We’ve all fallen prey to fake foods at some point, but don’t feel bad about it. Some of them are so good at pretending, even Sherlock Holmes would be fooled. Brace yourself as we reveal the truth about these 12 foods that are not what they appear to be.
As mentioned, it’s not real crab, but rather a crafty blend of restructured fish. Don’t worry, though, it still tastes pretty crabby.
Japanese horseradish belongs to the family of Brassicaceae, which also includes horseradish and mustard in other genera. This plant is indigenous to Japan, the Russian Far East, including Sakhalin, and the Korean Peninsula. It is worth noting that most of the wasabi served outside of Japan is actually horseradish-dyed green, as true wasabi is quite expensive and less pungent.
Instant Ramen Noodles
From afar, it looks delicious—a perfect masterpiece to entice you. However, those innocent-looking noodles in your soup are deep-fried before packaging.
Truffle oil has a distinct flavor that can be described as earthy, pungent, mushroomy, perfumy, artificial, or even like gasoline. It can enhance the taste of several dishes, including eggs, pasta, pizza, mashed potatoes, vegetables, french fries, popcorn, and risotto. Just a little sprinkle of truffle oil can make a significant difference in the overall taste of your food.
Truffle oil should be used sparingly. A drop of truffle oil drizzled on a dish just before serving is enough to impart its unique flavor. Most versions have never seen an actual truffle. They are synthetically flavored.
Mais non! American cheese is not cheese! The cheese police cry out. And they have a point. American cheese—even the “fancy” stuff you can get sliced at the deli counter—is not exactly cheese. But here’s the thing. Saying “American cheese is not cheese” is like saying “meatloaf is not meat.” It’s a processed cheese product, not actual cheese.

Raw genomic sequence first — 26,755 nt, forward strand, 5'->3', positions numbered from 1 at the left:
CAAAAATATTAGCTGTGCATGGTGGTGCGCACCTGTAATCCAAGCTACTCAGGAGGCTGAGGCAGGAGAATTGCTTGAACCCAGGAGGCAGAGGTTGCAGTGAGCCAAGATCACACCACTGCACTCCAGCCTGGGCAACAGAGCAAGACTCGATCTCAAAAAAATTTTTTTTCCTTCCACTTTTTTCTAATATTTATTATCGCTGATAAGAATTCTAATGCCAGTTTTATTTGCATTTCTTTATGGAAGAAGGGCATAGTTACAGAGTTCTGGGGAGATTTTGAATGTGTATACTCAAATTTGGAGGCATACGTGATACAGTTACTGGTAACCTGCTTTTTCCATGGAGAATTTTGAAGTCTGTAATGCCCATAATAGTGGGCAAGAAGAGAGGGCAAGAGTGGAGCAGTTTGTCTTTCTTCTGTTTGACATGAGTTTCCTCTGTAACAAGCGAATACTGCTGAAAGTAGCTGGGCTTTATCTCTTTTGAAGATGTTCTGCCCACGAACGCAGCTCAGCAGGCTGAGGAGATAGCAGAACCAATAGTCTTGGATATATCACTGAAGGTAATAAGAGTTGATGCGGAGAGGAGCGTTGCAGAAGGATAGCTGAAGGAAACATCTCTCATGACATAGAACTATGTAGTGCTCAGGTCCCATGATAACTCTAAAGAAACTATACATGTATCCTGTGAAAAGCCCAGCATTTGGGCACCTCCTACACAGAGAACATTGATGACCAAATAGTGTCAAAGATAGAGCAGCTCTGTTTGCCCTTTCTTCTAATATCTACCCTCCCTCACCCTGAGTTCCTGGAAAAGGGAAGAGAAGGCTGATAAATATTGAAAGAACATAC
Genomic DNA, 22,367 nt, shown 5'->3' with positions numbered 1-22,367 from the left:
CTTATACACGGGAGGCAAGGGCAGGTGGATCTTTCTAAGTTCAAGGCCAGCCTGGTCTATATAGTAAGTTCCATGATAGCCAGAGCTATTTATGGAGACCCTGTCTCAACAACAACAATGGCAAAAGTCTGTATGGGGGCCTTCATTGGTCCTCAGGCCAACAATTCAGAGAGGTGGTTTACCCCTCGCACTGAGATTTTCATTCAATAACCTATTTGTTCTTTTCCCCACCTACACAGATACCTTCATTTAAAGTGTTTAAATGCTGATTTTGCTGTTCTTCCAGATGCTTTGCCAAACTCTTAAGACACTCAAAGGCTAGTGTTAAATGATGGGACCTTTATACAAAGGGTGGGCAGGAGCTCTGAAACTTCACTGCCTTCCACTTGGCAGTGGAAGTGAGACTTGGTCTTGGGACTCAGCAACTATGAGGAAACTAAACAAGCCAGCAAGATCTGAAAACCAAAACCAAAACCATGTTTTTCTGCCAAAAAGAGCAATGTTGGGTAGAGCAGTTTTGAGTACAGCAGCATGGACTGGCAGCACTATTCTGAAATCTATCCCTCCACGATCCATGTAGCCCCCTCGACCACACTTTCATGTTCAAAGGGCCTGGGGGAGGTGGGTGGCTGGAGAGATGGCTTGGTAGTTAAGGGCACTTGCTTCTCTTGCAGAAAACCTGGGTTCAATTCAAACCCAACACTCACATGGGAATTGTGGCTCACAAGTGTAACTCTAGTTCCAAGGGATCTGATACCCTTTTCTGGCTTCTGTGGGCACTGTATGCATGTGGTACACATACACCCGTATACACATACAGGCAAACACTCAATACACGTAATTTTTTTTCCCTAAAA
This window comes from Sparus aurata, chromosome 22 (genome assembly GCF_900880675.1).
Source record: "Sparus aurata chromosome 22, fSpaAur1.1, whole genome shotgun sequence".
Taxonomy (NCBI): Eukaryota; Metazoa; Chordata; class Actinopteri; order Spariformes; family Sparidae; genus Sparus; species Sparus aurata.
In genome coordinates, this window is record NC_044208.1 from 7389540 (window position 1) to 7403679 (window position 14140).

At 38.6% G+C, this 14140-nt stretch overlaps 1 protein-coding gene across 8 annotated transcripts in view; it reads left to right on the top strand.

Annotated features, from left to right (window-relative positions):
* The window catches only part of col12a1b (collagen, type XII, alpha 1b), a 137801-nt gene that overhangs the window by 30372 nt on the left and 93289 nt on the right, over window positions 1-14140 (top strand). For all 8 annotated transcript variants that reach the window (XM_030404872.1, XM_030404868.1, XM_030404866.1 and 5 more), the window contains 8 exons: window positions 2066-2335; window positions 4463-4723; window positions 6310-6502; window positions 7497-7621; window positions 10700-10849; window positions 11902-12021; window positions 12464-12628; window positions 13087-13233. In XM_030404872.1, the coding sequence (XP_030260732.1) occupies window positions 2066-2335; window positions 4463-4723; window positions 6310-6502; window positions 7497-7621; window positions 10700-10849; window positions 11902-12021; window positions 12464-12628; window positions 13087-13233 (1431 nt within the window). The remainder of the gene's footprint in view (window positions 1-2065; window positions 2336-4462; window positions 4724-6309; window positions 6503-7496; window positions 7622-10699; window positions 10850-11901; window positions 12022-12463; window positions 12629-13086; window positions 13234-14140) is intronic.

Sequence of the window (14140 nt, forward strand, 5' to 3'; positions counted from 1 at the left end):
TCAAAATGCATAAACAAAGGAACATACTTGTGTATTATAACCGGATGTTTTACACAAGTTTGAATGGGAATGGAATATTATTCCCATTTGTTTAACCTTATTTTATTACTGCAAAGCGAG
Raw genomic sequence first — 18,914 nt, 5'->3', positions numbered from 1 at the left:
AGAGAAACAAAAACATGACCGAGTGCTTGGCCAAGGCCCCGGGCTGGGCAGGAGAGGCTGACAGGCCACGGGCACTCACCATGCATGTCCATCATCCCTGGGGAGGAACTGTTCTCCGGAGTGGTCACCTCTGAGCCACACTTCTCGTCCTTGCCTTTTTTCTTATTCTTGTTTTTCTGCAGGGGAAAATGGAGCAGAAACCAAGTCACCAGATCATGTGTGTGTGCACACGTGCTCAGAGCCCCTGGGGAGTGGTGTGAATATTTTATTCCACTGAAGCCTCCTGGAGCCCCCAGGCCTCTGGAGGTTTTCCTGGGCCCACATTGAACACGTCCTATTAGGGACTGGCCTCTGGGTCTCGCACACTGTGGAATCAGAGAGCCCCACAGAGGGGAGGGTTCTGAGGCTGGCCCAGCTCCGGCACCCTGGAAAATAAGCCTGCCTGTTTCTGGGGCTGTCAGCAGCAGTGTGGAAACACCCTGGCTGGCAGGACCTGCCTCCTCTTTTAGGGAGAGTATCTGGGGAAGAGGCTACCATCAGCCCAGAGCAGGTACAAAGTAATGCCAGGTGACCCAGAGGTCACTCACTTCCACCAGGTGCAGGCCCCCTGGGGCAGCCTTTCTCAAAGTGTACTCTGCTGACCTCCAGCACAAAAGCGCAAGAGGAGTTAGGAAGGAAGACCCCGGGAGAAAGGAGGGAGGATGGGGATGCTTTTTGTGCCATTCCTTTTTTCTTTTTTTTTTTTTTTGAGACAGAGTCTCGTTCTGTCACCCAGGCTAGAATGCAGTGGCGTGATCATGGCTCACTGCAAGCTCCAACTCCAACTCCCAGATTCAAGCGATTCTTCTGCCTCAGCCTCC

The unique sweetness and depth of flavour of honey make it a favourite ingredient for a variety of dishes and feasts throughout the world. In fact, in some cultures, especially in India, it is the first natural sweetener given to newborns because of its purity. Most store-bought honey is heavily processed and may not contain any pollen.
Red Velvet Cake
Red velvet cake is traditionally a red, crimson, or scarlet-colored layer cake, layered with ermine icing. Traditional recipes do not use food coloring, with the red color due to non-Dutched, anthocyanin-rich cocoa. Common ingredients include buttermilk, butter, cocoa, vinegar, and flour.
White chocolate is a confectionery typically made of sugar, milk, and cocoa butter, but no cocoa solids. It is pale ivory in color, and lacks many of the compounds found in milk, dark, and other chocolates. It’s not technically chocolate as it contains no cocoa solids.
We love maple syrup. But neither are welcome in our pumpkin pie. We don’t want the heady spices. We don’t need any of that earthy sweetness. We know the best pumpkin pies have rustic gourd flavor front and center.
With the rise of plant-based diets, more and more companies are producing imitation meat products made with soy protein, wheat gluten, and other processed ingredients. These products may look and taste like real meat, but they lack the nutritional value and health benefits of natural meats. Plus, they often contain high levels of sodium and preservatives. So next time you’re craving a burger, opt for the real deal instead.
Many “diet” or “sugar-free” products use artificial sweeteners like aspartame and sucralose to mimic the taste of sugar without the added calories. However, these sweeteners have been linked to various health concerns, such as headaches, digestive issues, and even cancer. Stick to natural sweeteners like honey or maple syrup in moderation instead.
Margarine was once promoted as a healthier option than butter. However, it is actually made with hydrogenated vegetable oils, which are also known as trans fats. These trans fats have been linked to various health problems, including heart diseases. It is recommended to consume real butter in moderation instead of using margarine.
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